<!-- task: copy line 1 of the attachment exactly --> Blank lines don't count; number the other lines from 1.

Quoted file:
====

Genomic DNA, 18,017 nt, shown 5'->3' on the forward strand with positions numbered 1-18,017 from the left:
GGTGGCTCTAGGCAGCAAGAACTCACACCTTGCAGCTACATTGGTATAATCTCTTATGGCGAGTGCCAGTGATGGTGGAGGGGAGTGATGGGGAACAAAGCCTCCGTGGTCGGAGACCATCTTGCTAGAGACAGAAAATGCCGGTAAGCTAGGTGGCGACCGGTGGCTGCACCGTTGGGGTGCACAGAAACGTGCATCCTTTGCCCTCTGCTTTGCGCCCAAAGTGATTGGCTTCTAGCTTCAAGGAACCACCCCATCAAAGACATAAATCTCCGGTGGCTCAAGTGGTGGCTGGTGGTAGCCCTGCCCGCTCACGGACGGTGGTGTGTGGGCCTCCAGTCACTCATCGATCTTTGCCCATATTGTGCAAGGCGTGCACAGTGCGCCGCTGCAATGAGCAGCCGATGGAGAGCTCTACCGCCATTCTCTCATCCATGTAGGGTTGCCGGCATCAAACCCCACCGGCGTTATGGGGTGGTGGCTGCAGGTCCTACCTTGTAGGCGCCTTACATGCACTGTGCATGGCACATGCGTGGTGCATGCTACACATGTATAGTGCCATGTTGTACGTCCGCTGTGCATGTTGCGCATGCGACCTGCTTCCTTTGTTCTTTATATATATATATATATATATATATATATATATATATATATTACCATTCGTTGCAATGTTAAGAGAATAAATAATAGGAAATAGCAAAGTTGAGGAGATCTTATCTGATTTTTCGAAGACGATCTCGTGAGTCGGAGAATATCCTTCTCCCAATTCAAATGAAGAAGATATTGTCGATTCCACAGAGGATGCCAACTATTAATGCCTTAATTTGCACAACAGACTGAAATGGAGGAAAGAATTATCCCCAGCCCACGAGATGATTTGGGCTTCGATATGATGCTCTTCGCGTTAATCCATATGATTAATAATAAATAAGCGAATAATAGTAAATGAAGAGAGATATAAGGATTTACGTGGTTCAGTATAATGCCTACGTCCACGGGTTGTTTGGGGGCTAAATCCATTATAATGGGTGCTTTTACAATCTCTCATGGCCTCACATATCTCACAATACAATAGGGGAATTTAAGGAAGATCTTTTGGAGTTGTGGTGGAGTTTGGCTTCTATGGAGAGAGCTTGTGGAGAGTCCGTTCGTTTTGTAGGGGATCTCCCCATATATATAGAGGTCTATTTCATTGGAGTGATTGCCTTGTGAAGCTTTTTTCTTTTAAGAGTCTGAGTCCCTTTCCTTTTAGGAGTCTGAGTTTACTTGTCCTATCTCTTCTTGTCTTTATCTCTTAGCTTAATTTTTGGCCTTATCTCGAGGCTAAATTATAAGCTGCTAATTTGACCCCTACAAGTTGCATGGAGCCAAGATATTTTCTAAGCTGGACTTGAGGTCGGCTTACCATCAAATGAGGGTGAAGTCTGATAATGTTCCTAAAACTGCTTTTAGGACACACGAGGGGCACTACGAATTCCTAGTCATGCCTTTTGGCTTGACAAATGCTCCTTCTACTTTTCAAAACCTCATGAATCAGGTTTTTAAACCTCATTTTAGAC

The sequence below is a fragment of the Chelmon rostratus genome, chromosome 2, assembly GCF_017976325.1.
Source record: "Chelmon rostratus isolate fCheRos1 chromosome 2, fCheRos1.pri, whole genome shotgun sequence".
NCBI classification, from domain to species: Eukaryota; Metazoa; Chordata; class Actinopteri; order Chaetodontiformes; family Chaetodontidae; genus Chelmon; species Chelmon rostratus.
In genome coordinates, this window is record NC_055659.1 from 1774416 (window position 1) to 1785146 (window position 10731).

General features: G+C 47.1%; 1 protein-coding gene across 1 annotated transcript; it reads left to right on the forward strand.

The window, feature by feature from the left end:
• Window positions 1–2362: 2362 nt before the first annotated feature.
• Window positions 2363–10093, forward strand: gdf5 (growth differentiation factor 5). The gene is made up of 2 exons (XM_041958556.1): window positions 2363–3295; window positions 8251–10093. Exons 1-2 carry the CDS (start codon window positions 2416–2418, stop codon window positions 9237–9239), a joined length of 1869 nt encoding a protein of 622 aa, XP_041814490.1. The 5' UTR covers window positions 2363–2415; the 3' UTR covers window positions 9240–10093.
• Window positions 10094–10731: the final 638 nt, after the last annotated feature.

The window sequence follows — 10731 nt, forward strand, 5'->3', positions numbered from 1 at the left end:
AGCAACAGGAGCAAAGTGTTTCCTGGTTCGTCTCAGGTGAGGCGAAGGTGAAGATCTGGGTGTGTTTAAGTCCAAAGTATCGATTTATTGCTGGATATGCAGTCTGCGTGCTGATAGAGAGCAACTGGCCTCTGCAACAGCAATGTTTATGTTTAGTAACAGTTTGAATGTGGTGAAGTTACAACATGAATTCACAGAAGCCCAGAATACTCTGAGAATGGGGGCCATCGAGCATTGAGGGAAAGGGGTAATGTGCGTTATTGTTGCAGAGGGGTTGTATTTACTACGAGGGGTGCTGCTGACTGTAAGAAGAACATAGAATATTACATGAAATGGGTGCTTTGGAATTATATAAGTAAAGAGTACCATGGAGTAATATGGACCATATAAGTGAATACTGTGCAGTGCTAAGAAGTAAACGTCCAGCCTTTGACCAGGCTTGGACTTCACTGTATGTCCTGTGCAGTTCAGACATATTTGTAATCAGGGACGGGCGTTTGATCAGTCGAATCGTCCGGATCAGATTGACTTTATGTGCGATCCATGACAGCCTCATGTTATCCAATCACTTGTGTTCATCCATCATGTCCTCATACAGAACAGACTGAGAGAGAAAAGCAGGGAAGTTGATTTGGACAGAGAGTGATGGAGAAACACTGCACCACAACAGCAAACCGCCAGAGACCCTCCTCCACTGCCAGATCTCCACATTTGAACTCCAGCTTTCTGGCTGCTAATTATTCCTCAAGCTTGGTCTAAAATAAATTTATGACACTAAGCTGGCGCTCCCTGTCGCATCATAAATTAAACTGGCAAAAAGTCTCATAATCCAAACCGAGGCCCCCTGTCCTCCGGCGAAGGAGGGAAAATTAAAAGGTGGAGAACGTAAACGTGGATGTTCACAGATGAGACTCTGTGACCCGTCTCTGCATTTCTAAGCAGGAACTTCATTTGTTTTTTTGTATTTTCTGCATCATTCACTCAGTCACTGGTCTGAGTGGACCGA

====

Genomic DNA, 18,017 nt, shown 5'->3' on the forward strand with positions numbered 1-18,017 from the left: